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The Trouble with Japanese Nationalism

Barely half a year into his premiership, Japan’s Shinzo Abe is provoking anger across Asia and mixed feelings in his country’s key ally, the United States. But will the Bush administration use its influence to nudge Abe away from inflammatory behavior?

Abe’s predecessor, Junichiro Koizumi, was a mold-breaking leader, reviving Japan’s economy, reforming the postal savings system, and smashing the long-ruling Liberal Democratic Party’s faction system. But Koizumi also legitimized a new Japanese nationalism, antagonizing China and South Korea by his annual visits to the Yasukuni Shrine. If anything, Abe is even more committed to building an assertive and unapologetic Japan.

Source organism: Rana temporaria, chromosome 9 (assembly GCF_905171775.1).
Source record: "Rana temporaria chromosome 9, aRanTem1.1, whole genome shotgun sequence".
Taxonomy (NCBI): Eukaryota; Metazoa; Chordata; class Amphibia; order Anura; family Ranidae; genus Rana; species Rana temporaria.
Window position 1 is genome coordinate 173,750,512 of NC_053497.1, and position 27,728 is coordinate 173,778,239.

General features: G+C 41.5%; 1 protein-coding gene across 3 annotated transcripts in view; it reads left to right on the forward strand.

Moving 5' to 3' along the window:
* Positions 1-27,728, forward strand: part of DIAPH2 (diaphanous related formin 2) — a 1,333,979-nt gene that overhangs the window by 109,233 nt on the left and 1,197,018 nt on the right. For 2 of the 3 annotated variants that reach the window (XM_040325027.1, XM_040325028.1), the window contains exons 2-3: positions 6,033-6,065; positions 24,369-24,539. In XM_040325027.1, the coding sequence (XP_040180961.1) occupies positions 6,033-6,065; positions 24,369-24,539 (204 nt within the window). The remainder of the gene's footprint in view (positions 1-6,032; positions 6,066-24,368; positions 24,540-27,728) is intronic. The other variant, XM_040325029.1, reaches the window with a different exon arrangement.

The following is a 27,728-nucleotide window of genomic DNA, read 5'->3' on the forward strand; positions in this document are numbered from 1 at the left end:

Anyone who believes that the Yasukuni controversy is an obscure historical matter that Chinese and Koreans use to badger Japan for political advantage has probably never spent much time there. The problem is not the 12 Class-A war criminals interred at the shrine; the real problem is the Yushukan military museum next door.

Walking past the Mitsubishi Zero, tanks, and machine guns on display in the museum, one finds a history of the Pacific War that restores “the Truth of Modern Japanese History.” It follows the nationalist narrative: Japan, a victim of the European colonial powers, sought only to protect the rest of Asia from them. Japan’s colonial occupation of Korea, for example, is described as a “partnership”; one looks in vain for any account of the victims of Japanese militarism in Nanjing or Manila.